Why do Gödel's incompleteness theorems make mathematicians so sad? There are complete, decidable and consistent fragments of mathematics like the arithmetic of real numbers, complex numbers, quaternions, etc., Euclidean geometry and the non-Euclidean geometries (as they are interpretable inside Euclidean geometry). Is this big portion of mathematics not enough or not worthy of studying?

  • How would you know whether any of those things are complete? And only in a few cases can they be considered consistent, much less decidable. Most of them can encode number theory indirectly, and since it is incomplete, so are they. To the extent you restrict them so that it does not admit this, (e.g. not allowing you to pick out the set of integers as special) you lose most of the interesting problems. Yes, we can optimize perfectly over the reals if we can't be fussy about integer answers, but we care about integer answers...
    – user9166
    Apr 14, 2016 at 18:53
  • @jobermark I don't understand your point. Some theories, e.g. Euclidean geometry, are mathematically proven to be complete.
    – E...
    Apr 14, 2016 at 19:27
  • Euclidean Geometry is complete, but only in a way that leaves out any problem otherwise associated with number theory -- which means the classical axiomatization it is a toy version of the theory that is not actually useful or interesting.
    – user9166
    Apr 14, 2016 at 19:30
  • @EliranH (Which makes it clear you did not read the whole comment.) Euclidean Geometry as used is EG + all of arithmetic, not just EG. And that is incomplete (except in the sense of the 'Completeness Theorem')
    – user9166
    Apr 14, 2016 at 19:39
  • @EliranH Well, the reals without the integers is not useful, whether or not it is interesting. I gave an example of why. Arithmetic is pretty basic to most useful questions. I cannot answer questions about the complexity of optimizing problems with integer restrictions using the theory of the reals alone. OK, fine, so general linear programming is quadratic in time. But we don't use it for so much, as most real problems involve some kind of integer restriction. I am not going to repeat myself again (thanks)
    – user9166
    Apr 14, 2016 at 19:55

1 Answer 1


One possible answer is this: Hilbert's program was to prove the consistency of math (including e.g. set theory) using a very modest set of assumptions. Gödel's second incompleteness theorem shows this to be impossible. In fact, it shows that the method should be reversed -- we must use stronger theories to prove consistency, rather than weaker ones.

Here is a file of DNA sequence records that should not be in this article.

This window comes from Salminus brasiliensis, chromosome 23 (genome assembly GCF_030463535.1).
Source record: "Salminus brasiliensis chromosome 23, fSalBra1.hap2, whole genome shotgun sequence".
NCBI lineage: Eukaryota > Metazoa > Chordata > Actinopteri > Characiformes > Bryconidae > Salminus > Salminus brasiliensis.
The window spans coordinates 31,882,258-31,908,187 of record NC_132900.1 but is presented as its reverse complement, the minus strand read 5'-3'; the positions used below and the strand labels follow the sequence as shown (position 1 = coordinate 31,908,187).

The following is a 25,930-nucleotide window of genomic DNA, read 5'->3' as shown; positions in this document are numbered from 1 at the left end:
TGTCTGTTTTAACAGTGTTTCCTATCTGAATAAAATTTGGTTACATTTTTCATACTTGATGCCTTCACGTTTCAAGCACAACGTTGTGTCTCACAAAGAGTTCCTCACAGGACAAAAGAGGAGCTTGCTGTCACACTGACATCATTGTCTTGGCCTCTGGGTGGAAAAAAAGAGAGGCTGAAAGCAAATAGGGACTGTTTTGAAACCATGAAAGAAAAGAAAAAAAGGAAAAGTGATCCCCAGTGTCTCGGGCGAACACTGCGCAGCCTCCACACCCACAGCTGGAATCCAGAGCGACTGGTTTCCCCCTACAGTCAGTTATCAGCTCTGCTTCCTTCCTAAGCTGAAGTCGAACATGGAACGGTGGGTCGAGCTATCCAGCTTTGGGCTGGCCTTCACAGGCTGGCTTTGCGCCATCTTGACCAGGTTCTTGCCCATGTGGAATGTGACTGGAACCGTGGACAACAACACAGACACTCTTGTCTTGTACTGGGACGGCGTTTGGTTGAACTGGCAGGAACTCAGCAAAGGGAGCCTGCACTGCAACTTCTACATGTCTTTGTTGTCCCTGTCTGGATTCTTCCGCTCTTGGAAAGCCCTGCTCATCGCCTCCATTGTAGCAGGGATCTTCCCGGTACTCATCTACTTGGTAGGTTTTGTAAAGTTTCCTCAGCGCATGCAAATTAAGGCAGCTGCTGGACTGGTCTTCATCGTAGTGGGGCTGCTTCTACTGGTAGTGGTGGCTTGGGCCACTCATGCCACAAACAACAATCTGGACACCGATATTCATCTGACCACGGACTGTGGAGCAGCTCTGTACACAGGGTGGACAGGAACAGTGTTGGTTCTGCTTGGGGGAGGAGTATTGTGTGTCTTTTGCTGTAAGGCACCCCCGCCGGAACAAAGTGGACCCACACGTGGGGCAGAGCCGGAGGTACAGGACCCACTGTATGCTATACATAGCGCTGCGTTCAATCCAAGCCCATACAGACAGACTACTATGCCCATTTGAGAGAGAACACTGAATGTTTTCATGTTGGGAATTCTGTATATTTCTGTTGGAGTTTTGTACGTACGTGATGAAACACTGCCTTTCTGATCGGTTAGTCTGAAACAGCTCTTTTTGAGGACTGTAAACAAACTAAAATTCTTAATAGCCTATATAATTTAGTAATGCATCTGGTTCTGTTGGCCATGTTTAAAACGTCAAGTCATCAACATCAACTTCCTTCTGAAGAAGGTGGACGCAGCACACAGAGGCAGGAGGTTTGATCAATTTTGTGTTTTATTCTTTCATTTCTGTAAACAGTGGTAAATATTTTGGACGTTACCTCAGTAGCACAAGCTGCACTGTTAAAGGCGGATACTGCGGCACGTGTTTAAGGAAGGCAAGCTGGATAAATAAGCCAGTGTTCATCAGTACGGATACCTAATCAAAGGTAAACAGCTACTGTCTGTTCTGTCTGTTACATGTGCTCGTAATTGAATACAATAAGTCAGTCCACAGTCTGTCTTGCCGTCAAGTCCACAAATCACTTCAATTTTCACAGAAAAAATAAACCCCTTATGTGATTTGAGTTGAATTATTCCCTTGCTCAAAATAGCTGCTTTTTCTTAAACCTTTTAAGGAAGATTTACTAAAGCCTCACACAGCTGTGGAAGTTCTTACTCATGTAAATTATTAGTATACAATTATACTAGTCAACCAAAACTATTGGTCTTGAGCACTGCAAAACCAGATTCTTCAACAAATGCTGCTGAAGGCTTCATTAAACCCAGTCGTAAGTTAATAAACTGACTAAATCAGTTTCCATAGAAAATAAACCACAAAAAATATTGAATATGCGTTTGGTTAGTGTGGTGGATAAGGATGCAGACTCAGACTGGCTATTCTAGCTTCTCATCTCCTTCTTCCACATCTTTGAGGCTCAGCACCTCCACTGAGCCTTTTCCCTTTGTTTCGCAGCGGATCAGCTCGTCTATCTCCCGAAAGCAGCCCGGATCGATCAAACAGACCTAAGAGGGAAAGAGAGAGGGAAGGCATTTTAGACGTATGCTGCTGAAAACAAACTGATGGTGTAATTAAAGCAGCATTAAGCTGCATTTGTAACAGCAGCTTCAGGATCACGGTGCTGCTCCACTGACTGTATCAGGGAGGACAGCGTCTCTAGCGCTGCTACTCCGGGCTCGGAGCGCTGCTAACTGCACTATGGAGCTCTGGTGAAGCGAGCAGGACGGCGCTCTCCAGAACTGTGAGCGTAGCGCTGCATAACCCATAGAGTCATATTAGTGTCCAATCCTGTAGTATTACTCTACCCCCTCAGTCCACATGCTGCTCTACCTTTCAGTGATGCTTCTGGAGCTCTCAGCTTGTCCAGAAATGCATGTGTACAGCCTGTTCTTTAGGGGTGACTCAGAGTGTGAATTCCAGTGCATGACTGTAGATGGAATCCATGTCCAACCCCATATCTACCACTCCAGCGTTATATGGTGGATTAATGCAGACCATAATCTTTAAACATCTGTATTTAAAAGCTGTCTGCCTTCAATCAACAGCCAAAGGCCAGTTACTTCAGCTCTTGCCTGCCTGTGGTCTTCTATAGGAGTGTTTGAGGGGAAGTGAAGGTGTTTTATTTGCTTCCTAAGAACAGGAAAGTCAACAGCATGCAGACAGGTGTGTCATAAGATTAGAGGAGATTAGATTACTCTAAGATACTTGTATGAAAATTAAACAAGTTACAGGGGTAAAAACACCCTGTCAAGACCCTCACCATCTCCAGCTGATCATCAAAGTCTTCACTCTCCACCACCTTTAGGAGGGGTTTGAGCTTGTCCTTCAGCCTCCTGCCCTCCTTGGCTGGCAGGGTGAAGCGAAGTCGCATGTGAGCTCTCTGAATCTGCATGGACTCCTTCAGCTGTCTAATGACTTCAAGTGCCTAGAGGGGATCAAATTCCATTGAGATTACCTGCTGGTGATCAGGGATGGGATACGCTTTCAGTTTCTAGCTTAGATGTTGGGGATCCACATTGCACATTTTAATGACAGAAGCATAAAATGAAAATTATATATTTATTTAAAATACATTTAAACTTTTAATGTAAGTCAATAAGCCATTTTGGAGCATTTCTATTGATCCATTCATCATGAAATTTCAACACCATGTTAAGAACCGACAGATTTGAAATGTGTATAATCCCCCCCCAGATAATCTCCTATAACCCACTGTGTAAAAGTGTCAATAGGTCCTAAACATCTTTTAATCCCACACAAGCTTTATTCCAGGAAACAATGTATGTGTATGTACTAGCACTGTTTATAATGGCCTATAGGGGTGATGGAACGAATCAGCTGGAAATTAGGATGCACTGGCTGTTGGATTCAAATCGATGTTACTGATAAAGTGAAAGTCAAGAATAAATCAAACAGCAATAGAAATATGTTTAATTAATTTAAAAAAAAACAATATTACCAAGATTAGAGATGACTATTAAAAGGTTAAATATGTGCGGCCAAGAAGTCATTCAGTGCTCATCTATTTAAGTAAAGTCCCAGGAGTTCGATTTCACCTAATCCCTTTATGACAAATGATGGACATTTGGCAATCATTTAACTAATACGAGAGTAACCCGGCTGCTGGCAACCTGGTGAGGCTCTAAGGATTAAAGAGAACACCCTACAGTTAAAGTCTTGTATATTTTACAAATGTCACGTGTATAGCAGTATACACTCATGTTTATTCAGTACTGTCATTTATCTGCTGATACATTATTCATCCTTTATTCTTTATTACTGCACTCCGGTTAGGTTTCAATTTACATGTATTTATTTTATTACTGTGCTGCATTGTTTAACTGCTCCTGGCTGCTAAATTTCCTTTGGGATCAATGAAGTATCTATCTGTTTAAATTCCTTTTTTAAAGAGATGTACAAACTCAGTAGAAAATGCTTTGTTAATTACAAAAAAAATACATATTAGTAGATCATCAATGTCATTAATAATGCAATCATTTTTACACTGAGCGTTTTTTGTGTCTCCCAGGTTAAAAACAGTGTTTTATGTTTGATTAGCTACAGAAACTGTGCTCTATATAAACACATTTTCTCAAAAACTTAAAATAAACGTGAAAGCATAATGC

Peter Smith has a clear written passage about this in his great Introduction to Gödel's Theorems:

The real impact of the Second Theorem isn't in the limitations it places on a theory's proving its own consistency. The key point is this. If a nice arithmetical theory T can't even prove itself to be consistent, it certainly can't prove that a richer theory T+ is consistent. Hence we can't use 'safe' reasoning to prove that other more 'risky' mathematical theories are in good shape. For example, we can't use unproblematic mathematical reasoning to convince ourselves of the consistency of set theory (with its postulation of a universe of wildly infinite sets).

And that is a very interesting result, for it seems to sabotage what is called Hilbert's Programme, which is precisely the project of defending the wilder reaches of infinitistic mathematics by giving consistency proofs which use only 'safe' methods.

Does this actually trouble mathematicians? Probably not in practice.

As for the first incompleteness theorem, again I don't think it troubles mathematicians. Even if confronted with an unprovable sentence, they can try and prove it (or its negation) in a stronger theory. See, for example, the case of Goodstein's Theorem.

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